I bought this film for what has to be the lamest of reasons. I heard that John and Yoko considered it one of their favorite films. So, I figured i'd like the movie. I started the DVD, and about 20 minutes in, when the Jesus like character takes a dump inside a glass jar, which is then baked, and the fumes moved into this 8 foot large decanteur, in which the Jesus like character was enclosed, I stopped the film. Later, I started the film again, but stopped it at the anus washing scene. When this old man pulls out his glass eye, and puts it into the hand of a 7 year old child prostitute, I had to turn away, but I didnt turn it off. Hey, at least the film was making me REACT. I finally got thru the film, and thought, "This is the more weirdest film ever made." I had no idea if I had been conned, or if I had missed the point. I watched it again, after watching some of the bonus materials. (mostly about the director's daliance with Zen Dharma, and the Tarot.) Then the symbolism became clearer. I've read alchemical books, and know the Hermetic roots of the Tarot. I've explored psychedelic psychopharmacology, and various forms of gramacy. So, I could tell what Jodorowsky was presenting was serious, not a put on. This is not to say, that I was able to watch the scatological portions of the film, or the parts that caused me repulsive, subconscous fear. The third time I saw the film (ie, the third or fourth day I had it), I listened to the director's commentary. I can respect that some art, is more demanding than other art, and this film IS demanding. Thankfully, Jodorowsky deconstructes the film, explains its symbolism, its backround, and his own esthetic philosophy. So it took work on my part, to discover I was watching a profound masterpiece of cinematic art.

The commentary made clear the structure and meaning of the film. The film is NOT so conceptually avant guarde, as to be incomprehensible. It simply helps to know what the director's INTENT is. Even without that knowledge, the film is enjoyable. You dont need to have studied the TAROT for years, or know Alchemy, ceremonial magic, or Zen buddhism. Like most 20th century art, the director lives in a world that has become globalized, not just economically, but culturally, religiously, and personally. Knowing these ideas, the "plot" of the film can be explained a bit more easily. Dont worry, I couldnt give a spoiler for the plot here, if I tried. That's cos the film isnt about plot, its about artistic freedom and enlightenment.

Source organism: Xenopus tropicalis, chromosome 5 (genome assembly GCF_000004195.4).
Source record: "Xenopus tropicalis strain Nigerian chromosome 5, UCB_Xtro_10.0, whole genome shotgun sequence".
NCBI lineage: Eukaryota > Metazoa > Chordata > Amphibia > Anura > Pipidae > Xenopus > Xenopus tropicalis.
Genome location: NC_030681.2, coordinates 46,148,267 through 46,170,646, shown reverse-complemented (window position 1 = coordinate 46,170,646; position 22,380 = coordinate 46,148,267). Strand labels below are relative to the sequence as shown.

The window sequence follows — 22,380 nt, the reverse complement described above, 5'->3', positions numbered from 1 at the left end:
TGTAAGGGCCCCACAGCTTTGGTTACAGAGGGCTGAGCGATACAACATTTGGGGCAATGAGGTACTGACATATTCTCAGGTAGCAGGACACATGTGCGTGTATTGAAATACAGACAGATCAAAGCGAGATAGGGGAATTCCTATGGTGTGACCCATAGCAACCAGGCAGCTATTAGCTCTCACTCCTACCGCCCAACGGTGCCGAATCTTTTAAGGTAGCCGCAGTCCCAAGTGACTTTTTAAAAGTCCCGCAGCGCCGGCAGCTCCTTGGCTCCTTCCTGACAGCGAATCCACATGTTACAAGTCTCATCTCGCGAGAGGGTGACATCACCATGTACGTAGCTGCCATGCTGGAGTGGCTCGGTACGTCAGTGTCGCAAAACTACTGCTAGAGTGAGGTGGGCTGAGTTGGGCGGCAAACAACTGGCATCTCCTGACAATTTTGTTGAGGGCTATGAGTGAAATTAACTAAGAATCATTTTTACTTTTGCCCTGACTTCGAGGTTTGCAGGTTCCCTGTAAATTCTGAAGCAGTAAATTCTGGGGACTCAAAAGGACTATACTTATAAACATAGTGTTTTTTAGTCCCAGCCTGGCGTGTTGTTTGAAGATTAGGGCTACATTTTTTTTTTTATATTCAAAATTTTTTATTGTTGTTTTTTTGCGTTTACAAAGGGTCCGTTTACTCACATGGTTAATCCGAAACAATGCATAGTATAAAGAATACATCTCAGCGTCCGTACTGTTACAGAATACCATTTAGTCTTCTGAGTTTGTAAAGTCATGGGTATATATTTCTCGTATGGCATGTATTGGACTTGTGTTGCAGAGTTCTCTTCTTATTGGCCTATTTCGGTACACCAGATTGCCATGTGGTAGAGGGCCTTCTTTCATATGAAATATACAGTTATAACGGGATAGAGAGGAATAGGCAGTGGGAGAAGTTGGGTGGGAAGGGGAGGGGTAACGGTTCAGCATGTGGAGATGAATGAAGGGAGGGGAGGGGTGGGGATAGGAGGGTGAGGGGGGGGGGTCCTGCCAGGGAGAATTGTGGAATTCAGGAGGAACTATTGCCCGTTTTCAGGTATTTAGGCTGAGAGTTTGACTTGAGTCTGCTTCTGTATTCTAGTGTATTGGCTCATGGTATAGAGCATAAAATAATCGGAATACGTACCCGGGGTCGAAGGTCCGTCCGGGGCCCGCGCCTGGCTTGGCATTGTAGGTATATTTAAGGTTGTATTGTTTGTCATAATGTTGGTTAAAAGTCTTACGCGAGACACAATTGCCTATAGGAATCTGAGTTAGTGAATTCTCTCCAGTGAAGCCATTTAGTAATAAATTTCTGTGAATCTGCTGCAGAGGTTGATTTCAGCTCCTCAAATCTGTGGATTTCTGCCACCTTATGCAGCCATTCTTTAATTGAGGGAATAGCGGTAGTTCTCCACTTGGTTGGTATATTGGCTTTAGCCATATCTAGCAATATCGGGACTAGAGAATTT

One of the "themes" of the film, is the way religion keeps people from being spiritually enlightened. We see the Catholic church, Buddhism, and Judaism take several knock out punches, with startling, provocative imagery, which the Catholic Church considered blasphemous at the time of production. As the main character of the thief, who is a JESUS double, begins on the spiritual path, the MASTER (Jodorowsky himself) appears, and asks him, "Do you want gold?" Of course, the pseudo Jesus says yes, so that alchemical decanting takes place, where feces are magically metamorphizied into Gold. Then, the master invites the pseudo Jesus figure, to tread the path of enlightenment, with the other 9 initiate candidates, each of whom represents a different planet. Mercury is a nude black woman with symbols from the kabala tatooed on her. After that, we are taken into a large spinning room, where the plastic sculptures of each 9 initiates are shown and explained to the Theif. Each initiate represents the negative parts of that planet. The actors, and non-actors, who play these roles, went thru all kinds of strange preparations to portray their roles, including seclusion for months, while given large doses of psychedelic drugs, and forced to meditate for hours on end. (This isnt shown, but you can TELL this film is in the stratosphere somewhere...jupiter's stratosphere, not the earth's stratosphere, ok?) After the 9 initiates transcend their egos, they burn their sculptural representations, and that ends the first part of the film.